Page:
The time has come, as it always does, to let go of some more of the lath and plaster of my past, and this time with it goes a childhood dream of retiring to a farm. I thought I would feel very sad, when the day came that the old farnstead changed hands, and will never be my refuge again. but then it hit me like a shovel to the head that in my memory it will never change. That I will always carry it with me, in my heart, mind, soul and in the makeup of my very bones. It will always be that place, that magical place many people search for all their lives. That perfect place, well is anyplace ever really perfect, which was my Grandpa and Grandma's farm, and it will stay like that and perfect in time.
From that porch, i could see the whole World, and cars ands trucks travailing past on the highway, going to places like Chicago, and Atlanta and the feed store. There was always someone to answer my questions, whether they knew the answer or not. Tell me stories of the old days, and explain to me about the loud roaring sounds that coal tipples make when they fill trucks with coal and baby goats, who thought that I was a new playmate. There were wonderful things around every corner, and I knew this is where I belonged.
It was where I learned the rhythm of the passing seasons, and that there wasn't always electricity or phones in houses. I learned a lot about chickens, and a little about goats, horses and cows. I learned about foraging, though it wasn't called that then, and a little about coalmining. I learned the name of every tool. That Tarzan wasn't only in the movies he was in books. Learned the name and the songs of many birds. The whippoorwills would call from across the lower pastures in the evening, I would answer them and they would answer me. Planting seeds and shelling corn, looking things up in the encyclopedia. And listening to the big old radio, that stood taller than me. learning How to tell what kind of car it was just by the position of the lights, as they skimmed past in the darkness. now there is an impressive skill for a little girl. Watching fireflies and , listening to stories of the storytlleers youth, some true and some well embellished, this was one of my favorite parts.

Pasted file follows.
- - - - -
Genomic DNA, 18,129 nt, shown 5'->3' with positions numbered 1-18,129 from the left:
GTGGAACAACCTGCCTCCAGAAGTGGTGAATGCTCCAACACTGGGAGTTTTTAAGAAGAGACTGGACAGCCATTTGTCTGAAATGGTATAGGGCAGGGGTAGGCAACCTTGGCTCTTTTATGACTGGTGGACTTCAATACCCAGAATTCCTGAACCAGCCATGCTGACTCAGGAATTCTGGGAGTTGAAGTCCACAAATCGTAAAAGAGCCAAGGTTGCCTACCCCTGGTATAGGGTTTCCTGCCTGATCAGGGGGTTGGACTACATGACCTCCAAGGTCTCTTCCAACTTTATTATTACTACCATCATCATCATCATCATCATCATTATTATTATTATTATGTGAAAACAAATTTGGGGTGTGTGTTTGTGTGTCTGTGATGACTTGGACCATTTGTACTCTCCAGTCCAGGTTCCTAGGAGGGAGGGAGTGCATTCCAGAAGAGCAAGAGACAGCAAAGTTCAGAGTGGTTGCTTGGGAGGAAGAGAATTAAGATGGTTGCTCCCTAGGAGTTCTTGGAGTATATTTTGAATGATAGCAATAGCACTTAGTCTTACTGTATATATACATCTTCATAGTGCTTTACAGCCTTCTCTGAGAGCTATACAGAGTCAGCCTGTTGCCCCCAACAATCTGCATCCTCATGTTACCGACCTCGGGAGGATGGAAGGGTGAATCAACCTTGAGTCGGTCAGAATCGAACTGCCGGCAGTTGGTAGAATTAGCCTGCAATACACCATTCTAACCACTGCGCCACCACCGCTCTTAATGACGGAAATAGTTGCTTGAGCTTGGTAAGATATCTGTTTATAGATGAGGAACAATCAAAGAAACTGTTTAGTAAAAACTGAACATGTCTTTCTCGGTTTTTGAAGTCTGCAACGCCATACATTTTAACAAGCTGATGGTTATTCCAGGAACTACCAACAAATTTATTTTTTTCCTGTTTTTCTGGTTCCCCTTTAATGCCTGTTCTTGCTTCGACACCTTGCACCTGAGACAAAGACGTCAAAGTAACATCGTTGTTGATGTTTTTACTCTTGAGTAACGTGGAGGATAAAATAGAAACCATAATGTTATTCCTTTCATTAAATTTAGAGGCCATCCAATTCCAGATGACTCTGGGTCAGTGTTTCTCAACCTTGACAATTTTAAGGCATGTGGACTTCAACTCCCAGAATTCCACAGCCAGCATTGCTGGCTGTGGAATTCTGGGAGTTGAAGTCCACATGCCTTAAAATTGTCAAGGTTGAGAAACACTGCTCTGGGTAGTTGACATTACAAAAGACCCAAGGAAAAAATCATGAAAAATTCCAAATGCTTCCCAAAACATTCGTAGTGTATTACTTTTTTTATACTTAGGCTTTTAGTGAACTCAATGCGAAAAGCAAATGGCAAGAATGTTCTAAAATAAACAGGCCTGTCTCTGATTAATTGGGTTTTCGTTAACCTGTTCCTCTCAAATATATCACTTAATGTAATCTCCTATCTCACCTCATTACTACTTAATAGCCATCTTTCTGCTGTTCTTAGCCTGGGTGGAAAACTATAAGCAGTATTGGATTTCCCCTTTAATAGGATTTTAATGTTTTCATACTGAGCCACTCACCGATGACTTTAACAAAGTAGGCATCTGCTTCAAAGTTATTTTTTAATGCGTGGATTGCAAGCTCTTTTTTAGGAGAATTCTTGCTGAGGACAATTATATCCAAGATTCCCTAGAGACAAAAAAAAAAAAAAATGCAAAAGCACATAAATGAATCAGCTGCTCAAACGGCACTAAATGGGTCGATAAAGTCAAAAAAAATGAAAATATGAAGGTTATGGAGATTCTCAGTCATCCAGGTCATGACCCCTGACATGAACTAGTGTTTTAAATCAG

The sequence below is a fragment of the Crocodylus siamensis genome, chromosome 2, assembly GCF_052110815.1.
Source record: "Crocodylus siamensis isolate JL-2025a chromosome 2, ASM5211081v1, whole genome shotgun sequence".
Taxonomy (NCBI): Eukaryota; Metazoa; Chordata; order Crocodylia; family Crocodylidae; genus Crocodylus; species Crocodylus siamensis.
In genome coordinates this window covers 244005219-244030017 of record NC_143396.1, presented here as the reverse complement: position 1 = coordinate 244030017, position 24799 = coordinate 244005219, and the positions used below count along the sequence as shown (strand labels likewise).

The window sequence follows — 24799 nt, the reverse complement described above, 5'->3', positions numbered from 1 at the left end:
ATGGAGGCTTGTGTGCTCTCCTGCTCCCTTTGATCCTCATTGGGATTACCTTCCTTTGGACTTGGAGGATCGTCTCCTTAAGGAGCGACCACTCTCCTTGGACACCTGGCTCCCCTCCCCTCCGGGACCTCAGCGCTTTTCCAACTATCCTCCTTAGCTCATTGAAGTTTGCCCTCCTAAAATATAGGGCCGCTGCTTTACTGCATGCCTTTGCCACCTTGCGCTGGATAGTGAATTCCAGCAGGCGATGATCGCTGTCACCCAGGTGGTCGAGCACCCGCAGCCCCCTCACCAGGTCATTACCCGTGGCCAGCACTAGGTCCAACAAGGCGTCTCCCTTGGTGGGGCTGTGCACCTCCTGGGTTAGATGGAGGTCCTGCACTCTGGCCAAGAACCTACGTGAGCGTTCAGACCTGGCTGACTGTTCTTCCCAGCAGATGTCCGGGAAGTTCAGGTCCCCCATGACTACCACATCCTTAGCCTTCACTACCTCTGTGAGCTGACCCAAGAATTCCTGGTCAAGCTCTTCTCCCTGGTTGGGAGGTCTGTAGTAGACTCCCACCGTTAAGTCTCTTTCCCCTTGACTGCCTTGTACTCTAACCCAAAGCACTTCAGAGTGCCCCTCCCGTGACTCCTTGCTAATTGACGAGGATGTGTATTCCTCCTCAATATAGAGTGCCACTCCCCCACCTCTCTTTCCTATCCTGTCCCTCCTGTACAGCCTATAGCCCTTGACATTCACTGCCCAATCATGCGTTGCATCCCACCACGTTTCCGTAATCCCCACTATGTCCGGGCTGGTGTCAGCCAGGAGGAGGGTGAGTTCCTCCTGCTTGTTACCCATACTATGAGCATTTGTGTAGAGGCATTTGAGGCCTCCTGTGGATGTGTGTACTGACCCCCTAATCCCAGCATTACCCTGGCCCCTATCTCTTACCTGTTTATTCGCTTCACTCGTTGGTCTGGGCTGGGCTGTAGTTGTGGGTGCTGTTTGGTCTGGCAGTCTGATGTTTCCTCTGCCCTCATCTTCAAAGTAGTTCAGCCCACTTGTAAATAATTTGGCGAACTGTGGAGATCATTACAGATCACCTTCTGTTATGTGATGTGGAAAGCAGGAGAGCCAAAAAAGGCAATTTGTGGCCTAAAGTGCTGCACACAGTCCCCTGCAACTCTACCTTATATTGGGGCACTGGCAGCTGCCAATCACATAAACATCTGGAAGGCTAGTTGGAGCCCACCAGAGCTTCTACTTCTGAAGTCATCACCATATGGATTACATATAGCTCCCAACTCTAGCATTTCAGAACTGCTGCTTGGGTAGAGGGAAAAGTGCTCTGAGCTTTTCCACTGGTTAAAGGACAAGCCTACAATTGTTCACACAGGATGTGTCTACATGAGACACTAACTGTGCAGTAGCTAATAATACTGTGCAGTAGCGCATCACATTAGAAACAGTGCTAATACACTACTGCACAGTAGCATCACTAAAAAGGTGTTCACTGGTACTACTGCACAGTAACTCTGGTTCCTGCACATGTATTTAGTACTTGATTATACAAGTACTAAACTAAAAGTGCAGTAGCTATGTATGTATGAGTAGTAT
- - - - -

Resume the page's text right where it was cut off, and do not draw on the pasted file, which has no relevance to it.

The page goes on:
There was helping with chores during the day, and I use the word helping in the most casual way, exploring the barns and granary, there was even a sawmill, all to ask way too many questions about. And get them all answered.
Here amid the bewildering collection o saved items I learned that if the need arose that people could make anything from curtains to wrenches, if they had the right tools and sometimes even if they had to make the tools. All they had to do was watch and learn. I learned to believe in myself, cause if they could do it so could I.
There were willow whistles to carve. and clouds to watch, not that I couldn't watch them at home, they were just better here, unobstructed by other peoples houses, and kites always flew higher, better and longer. Flying kites on the edge of the overgrown pasture is one of the last things I did. I saved a few nuts from the old trees, a few started a few twigs from the apple trees, my grandfather planted over 100 years ago, and a cutting from the rosebush that grew outside the door to the summer kitchen.
I also learned that people change, grow older sometimes wiser, some tasks are better left to younger hands and backs. Here is where I say, now I have new dreams, because above all I also learned from them that everything changes, and how to change with the times.